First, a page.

firstname.lastname@example.org (203) 317-2213
Jeffery Kurz – Commentary
As published in the Record Journal Saturday December 1, 2012
Many have tried. Many have failed.
I’m talking about unseating Wallingford’s Republican mayor, William W. Dickinson Jr., who is the longest serving mayor in the state, if you don’t count Prospect’s mayor, Robert Chatfield.
I may have socks older than my children, who are now in their early 20s, but I’m pretty certain I haven’t had any for longer than Dickinson has been Walling-ford’s mayor, which is now 31 years.
Jason Zandri is the latest to throw his hat into the Dickinson-challenging ring. The Democrat, in his first term as a town councilor, announced Wednesday his candidacy. Dickinson has not announced whether he will run again, and said he will wait until after the town’s budget is passed in the spring, but it will come as a shock if he decides not to seek re-election.
In March, the Record-Journal ran a story about how technologically savvy town councilors were increasingly willing to challenge the mayor on issues concerning the internet and other high-tech stuff. Dickinson had departed from his typical stance on technology by allowing the town’s operating budget to be posted on its website — something you wouldn’t think would be all that earth-shattering, but this is Wallingford under Dickinson’s guidance.
Town government remains behind the times generally. Internet access is limited to a few departments at Town Hall in favor of quaint antiquities like telephones and fax machines.
Zandri, who works as a systems analyst at Bloomberg in New York, is among those tech-savvy councilors who have been challenging the mayor, and is poised now to make technology an issue in the campaign.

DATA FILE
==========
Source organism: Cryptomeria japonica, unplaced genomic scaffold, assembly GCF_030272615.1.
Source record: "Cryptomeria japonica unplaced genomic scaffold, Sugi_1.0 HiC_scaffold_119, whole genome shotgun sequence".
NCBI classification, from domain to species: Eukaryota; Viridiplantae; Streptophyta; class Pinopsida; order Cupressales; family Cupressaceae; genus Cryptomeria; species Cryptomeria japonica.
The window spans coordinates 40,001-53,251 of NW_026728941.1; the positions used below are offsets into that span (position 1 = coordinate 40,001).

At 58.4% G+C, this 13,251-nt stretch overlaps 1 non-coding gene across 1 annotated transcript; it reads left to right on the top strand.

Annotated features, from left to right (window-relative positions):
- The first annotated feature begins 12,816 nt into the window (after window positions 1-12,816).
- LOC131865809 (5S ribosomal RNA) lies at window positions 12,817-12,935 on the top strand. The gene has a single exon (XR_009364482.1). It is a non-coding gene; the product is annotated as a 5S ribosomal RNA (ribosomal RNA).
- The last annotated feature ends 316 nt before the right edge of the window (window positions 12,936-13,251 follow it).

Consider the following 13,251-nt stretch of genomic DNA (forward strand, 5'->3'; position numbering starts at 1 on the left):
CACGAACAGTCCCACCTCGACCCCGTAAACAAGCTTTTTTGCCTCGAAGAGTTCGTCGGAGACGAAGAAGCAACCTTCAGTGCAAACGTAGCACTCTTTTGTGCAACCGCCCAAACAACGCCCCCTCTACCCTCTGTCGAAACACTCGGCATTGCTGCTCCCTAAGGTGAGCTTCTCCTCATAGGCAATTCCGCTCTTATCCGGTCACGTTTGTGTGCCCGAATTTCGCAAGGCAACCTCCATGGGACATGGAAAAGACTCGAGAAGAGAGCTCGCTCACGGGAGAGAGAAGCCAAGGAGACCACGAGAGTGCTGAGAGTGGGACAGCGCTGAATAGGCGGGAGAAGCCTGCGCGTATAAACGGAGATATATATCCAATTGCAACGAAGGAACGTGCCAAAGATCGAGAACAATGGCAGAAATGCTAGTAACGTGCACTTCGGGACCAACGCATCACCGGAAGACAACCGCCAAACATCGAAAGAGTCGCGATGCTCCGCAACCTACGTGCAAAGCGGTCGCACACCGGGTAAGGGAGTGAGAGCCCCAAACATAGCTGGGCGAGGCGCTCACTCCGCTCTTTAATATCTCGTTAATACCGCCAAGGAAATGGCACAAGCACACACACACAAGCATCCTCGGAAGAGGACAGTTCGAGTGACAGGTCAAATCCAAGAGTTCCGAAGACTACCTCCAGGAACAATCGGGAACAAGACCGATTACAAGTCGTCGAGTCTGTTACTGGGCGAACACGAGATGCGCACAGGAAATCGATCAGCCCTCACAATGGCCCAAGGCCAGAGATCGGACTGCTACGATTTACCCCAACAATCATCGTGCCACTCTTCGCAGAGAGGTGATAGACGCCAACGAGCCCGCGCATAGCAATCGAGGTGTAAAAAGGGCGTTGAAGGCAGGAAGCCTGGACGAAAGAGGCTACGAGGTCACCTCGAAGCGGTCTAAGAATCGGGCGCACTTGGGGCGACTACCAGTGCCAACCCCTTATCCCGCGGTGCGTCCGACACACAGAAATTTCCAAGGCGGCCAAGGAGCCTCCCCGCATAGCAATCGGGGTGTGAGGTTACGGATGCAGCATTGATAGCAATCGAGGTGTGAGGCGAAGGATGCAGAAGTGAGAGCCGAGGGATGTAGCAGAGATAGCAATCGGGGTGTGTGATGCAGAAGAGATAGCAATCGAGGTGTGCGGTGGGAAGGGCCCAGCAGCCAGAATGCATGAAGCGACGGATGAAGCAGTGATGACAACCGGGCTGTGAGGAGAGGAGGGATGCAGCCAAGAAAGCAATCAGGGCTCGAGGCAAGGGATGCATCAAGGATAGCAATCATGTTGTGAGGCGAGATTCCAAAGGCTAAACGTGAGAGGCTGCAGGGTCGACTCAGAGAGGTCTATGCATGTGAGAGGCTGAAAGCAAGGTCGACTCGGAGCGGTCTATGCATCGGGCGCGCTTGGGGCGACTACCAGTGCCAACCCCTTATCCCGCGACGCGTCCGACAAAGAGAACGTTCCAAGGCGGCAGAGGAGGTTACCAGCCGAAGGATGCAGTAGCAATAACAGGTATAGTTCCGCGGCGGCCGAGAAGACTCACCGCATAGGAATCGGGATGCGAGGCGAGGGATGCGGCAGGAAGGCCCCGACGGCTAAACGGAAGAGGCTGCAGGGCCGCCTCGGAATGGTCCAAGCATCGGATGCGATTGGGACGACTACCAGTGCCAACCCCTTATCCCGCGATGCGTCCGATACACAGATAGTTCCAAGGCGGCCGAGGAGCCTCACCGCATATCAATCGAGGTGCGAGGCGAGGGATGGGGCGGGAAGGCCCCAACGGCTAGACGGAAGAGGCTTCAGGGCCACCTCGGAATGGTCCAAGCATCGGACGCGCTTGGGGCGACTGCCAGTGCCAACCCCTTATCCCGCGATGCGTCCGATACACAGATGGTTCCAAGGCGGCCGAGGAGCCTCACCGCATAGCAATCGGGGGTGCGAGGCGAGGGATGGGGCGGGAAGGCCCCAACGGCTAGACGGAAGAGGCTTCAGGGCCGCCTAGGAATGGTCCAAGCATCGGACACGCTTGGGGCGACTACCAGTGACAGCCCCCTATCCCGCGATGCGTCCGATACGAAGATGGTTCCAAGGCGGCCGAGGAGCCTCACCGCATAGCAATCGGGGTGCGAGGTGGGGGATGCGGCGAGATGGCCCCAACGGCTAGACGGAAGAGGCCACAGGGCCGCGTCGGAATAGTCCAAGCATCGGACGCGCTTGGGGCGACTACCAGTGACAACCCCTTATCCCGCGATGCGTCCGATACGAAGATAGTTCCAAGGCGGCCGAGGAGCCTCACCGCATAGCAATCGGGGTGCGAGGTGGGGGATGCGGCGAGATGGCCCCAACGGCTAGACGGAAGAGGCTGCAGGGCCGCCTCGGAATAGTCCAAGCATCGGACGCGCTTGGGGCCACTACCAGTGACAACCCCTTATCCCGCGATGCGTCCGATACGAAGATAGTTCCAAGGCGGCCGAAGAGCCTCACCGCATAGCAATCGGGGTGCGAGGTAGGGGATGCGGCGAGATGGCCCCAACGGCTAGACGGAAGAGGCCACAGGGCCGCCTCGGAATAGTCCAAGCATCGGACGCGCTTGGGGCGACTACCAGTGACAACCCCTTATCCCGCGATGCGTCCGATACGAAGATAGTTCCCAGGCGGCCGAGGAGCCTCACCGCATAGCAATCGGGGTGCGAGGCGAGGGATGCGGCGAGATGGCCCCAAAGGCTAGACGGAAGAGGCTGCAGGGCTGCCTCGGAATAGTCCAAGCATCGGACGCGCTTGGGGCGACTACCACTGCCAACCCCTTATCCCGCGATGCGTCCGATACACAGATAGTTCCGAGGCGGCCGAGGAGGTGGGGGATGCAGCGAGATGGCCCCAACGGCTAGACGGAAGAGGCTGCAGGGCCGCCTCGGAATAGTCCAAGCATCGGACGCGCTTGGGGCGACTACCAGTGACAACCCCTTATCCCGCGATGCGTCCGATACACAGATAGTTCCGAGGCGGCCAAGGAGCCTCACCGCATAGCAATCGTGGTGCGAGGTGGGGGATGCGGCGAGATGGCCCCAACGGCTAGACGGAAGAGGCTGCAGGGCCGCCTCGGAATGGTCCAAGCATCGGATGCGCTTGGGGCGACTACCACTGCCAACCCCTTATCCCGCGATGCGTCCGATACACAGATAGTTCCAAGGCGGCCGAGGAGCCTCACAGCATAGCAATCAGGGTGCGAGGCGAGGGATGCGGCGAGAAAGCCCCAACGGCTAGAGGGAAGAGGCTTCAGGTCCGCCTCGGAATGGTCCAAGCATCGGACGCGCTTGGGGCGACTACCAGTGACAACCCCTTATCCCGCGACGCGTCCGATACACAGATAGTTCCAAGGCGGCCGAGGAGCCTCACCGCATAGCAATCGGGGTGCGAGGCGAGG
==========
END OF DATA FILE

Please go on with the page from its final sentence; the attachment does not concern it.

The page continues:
He’s already demonstrated a flair for campaigning. While announcing his candidacy, he presented a stack of about 60 letters, the correspondence he’d received in four months as a councilor, as an example of the waste that can ensue from avoiding the opportunities of technology. “This stuff can all be done online,” he said. Yep.
In 2005, I penned a piece in this space under the headline “The Luddite in all of us,” about Dickinson’s aversion to town office use of the internet and email. Luddites were workers in 19th century England who smashed textile machinery in response to unemployment and low wages, and the term has come to refer to any person opposed in principle to technological change. I sympathized, to a degree, with the mayor’s position, basically because there have been times when I have wanted to smash my computer.
But we are now seven years farther into a new century and people walk around with computers in their pockets that are far more powerful than what it took to get human beings to the moon. School systems are increasingly allowing students to bring their own devices into the classroom, recognizing the importance of technology in preparing young people for the future. Against this backdrop, technology aversion at Town Hall appears increasingly myopic.
So Zandri appears to have a good issue. He’s already pointing to ways in which technology can help town government operate more efficiently and is pushing for direct deposit for town employees.
He will likely need more. Dickinson may be old fashioned, but there is a powerful comfort level with his leadership — and that is hard to beat.